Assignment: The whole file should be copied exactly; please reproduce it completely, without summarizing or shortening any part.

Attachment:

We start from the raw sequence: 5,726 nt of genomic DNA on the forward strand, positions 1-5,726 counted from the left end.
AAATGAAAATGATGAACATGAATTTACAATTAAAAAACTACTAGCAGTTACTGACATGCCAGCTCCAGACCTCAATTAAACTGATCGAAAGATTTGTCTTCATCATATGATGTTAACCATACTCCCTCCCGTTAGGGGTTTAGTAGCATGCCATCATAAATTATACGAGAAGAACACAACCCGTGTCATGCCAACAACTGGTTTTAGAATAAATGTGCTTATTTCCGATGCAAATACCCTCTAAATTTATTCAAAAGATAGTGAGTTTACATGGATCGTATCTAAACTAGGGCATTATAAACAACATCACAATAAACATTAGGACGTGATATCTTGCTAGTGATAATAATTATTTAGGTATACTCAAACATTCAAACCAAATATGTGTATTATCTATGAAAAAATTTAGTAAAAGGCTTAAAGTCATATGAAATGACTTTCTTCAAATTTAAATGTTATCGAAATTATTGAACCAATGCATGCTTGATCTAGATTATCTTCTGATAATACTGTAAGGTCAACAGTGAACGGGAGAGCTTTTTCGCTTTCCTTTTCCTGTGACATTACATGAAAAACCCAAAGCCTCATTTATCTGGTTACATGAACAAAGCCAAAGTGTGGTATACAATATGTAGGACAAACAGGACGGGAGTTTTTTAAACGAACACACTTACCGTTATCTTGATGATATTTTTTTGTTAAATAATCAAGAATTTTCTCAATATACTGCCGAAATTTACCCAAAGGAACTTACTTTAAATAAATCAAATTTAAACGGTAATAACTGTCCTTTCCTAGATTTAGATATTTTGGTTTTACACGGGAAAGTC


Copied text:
We start from the raw sequence: 5,726 nt of genomic DNA on the forward strand, positions 1-5,726 counted from the left end.
AAATGAAAATGATGAACATGAATTTACAATTAAAAAACTACTAGCAGTTACTGACATGCCAGCTCCAGACCTCAATTAAACTGATCGAAAGATTTGTCTTCATCATATGATGTTAACCATACTCCCTCCCGTTAGGGGTTTAGTAGCATGCCATCATAAATTATACGAGAAGAACACAACCCGTGTCATGCCAACAACTGGTTTTAGAATAAATGTGCTTATTTCCGATGCAAATACCCTCTAAATTTATTCAAAAGATAGTGAGTTTACATGGATCGTATCTAAACTAGGGCATTATAAACAACATCACAATAAACATTAGGACGTGATATCTTGCTAGTGATAATAATTATTTAGGTATACTCAAACATTCAAACCAAATATGTGTATTATCTATGAAAAAATTTAGTAAAAGGCTTAAAGTCATATGAAATGACTTTCTTCAAATTTAAATGTTATCGAAATTATTGAACCAATGCATGCTTGATCTAGATTATCTTCTGATAATACTGTAAGGTCAACAGTGAACGGGAGAGCTTTTTCGCTTTCCTTTTCCTGTGACATTACATGAAAAACCCAAAGCCTCATTTATCTGGTTACATGAACAAAGCCAAAGTGTGGTATACAATATGTAGGACAAACAGGACGGGAGTTTTTTAAACGAACACACTTACCGTTATCTTGATGATATTTTTTTGTTAAATAATCAAGAATTTTCTCAATATACTGCCGAAATTTACCCAAAGGAACTTACTTTAAATAAATCAAATTTAAACGGTAATAACTGTCCTTTCCTAGATTTAGATATTTTGGTTTTACACGGGAAAGTC